2.4 million year old DNA is the oldest ever recovered
DNA fragments recovered from an ice cap in northern Greenland represent the oldest DNA ever found, a group of Danish scientists report today (7 December) in Nature. The team dates the samples to around 2.4 million years ago, making the sequenced DNA almost twice the age of the Previously oldest DNAwhich was recovered from a Siberian mammoth bone.
“It’s a tour de force. Simply amazing, ”says Ross MacPhee, a paleontologist at the American Museum of Natural History who was not involved in the work. Science.
A researcher prepares a sediment core for sampling in Copenhagen
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A combination of the site’s soil composition and falling temperatures from the Ice Age that began about 2.5 million years ago preserved the DNA, study co-author Karina Sand said. , geochemist at the Center for Geogenetics of the Lundbeck Foundation at the University of Copenhagen. Science. The trick to getting sequences from such ancient samples was revised extraction protocols, the outlet explains, which allowed the team to extract ancient DNA from quartz and clay in the sediments.
Ancient DNA fragments found in the ice sheet came from more than 135 different species, according to The New York Times. DNA fragments taken from the environment are known as environmental DNA or eDNA and are often used to monitor the presence and abundance of species in modern ecosystems. Danish scientists used the ancient fragments to do the same, analyzing DNA to determine what species were in the 2.4 million year old ecosystem.
See “Is global warming harming megafauna?”
Researchers have found DNA from traditional inhabitants of the Arctic such as reindeer, lemmings and Arctic hares. But to their surprise, they also found modern species that no longer exist in Greenland, and extinct species that wouldn’t normally be associated with the region. Among the modern species detected were poplars and birches as well as horseshoe crabs, none of which still live this far north. “No one would have predicted an ecosystem like this,” said Eske Willerslev, a paleogeneticist at the University of Cambridge who led the study. Science. “It is an ecosystem without analog at present.”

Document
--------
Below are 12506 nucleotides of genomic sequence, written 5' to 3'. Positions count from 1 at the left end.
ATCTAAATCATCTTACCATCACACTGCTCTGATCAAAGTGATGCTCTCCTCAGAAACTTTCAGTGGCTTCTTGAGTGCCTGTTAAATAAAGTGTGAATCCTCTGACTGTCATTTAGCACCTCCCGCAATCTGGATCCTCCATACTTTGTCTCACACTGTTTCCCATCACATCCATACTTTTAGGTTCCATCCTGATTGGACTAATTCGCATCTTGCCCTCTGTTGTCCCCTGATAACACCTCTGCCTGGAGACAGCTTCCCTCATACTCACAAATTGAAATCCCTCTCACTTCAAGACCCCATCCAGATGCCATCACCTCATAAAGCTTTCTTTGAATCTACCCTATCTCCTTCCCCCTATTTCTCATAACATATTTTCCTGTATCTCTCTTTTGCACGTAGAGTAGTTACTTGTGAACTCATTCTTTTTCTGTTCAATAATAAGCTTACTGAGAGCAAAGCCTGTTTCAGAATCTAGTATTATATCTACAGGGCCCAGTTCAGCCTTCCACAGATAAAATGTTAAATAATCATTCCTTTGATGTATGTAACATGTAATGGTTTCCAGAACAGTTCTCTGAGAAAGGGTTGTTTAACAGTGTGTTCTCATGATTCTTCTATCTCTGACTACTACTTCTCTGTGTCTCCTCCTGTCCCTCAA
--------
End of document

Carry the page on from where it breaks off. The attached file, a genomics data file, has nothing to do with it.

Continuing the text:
One of the most surprising discoveries is the discovery of DNA from an undocumented branch of mastodons, Love Dalén, a paleogeneticist from Stockholm University who was not involved in the research, tells the Time. Previously, he says, the mastodon DNA found closest to the Greenland site was located much further south in Canada and was much younger at just 75,000 years old.
See “Mastodons in motion”
“It’s almost magical to be able to infer such a complete picture of an ancient ecosystem from tiny fragments of preserved DNA,” said Beth Shapiro, a paleogeneticist at the University of California, Santa Cruz, who has no participated in the research. Time.
The findings are further confirmation of the value of eDNA and the vast potential of ancient DNA to unlock new insights into the prehistoric world, Willerslev said. Science. MacPhee agrees, telling the magazine that it’s now “possible to see a future in which what we now call paleontology takes place in a molecular biology lab.”